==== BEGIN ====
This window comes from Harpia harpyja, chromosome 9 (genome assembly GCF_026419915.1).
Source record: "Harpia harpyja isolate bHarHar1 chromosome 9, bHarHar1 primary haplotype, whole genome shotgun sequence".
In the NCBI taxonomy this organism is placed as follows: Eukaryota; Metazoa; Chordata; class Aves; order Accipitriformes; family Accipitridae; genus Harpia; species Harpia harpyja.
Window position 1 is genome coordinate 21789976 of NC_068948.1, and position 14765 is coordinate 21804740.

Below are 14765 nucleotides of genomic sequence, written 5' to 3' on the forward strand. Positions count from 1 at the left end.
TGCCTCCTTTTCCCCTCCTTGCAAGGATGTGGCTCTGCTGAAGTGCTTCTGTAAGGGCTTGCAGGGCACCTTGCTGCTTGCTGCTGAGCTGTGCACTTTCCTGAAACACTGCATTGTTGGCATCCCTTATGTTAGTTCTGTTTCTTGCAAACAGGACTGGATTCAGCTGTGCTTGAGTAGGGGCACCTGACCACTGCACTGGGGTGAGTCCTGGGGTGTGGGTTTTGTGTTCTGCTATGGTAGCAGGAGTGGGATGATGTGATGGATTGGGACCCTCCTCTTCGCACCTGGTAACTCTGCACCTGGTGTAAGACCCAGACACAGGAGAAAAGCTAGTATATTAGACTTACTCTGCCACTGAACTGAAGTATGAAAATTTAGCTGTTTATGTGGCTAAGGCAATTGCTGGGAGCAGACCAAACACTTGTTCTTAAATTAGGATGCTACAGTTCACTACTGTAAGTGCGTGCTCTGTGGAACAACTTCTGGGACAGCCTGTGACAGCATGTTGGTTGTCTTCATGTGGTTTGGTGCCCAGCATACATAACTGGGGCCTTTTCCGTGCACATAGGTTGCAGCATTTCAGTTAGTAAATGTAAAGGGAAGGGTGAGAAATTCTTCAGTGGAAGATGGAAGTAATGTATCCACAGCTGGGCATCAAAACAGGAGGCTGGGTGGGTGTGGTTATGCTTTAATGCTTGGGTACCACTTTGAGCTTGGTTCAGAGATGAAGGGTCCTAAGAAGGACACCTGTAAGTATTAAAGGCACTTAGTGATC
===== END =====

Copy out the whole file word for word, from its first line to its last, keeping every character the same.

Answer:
This window comes from Harpia harpyja, chromosome 9 (genome assembly GCF_026419915.1).
Source record: "Harpia harpyja isolate bHarHar1 chromosome 9, bHarHar1 primary haplotype, whole genome shotgun sequence".
In the NCBI taxonomy this organism is placed as follows: Eukaryota; Metazoa; Chordata; class Aves; order Accipitriformes; family Accipitridae; genus Harpia; species Harpia harpyja.
Window position 1 is genome coordinate 21789976 of NC_068948.1, and position 14765 is coordinate 21804740.

Below are 14765 nucleotides of genomic sequence, written 5' to 3' on the forward strand. Positions count from 1 at the left end.
TGCCTCCTTTTCCCCTCCTTGCAAGGATGTGGCTCTGCTGAAGTGCTTCTGTAAGGGCTTGCAGGGCACCTTGCTGCTTGCTGCTGAGCTGTGCACTTTCCTGAAACACTGCATTGTTGGCATCCCTTATGTTAGTTCTGTTTCTTGCAAACAGGACTGGATTCAGCTGTGCTTGAGTAGGGGCACCTGACCACTGCACTGGGGTGAGTCCTGGGGTGTGGGTTTTGTGTTCTGCTATGGTAGCAGGAGTGGGATGATGTGATGGATTGGGACCCTCCTCTTCGCACCTGGTAACTCTGCACCTGGTGTAAGACCCAGACACAGGAGAAAAGCTAGTATATTAGACTTACTCTGCCACTGAACTGAAGTATGAAAATTTAGCTGTTTATGTGGCTAAGGCAATTGCTGGGAGCAGACCAAACACTTGTTCTTAAATTAGGATGCTACAGTTCACTACTGTAAGTGCGTGCTCTGTGGAACAACTTCTGGGACAGCCTGTGACAGCATGTTGGTTGTCTTCATGTGGTTTGGTGCCCAGCATACATAACTGGGGCCTTTTCCGTGCACATAGGTTGCAGCATTTCAGTTAGTAAATGTAAAGGGAAGGGTGAGAAATTCTTCAGTGGAAGATGGAAGTAATGTATCCACAGCTGGGCATCAAAACAGGAGGCTGGGTGGGTGTGGTTATGCTTTAATGCTTGGGTACCACTTTGAGCTTGGTTCAGAGATGAAGGGTCCTAAGAAGGACACCTGTAAGTATTAAAGGCACTTAGTGATC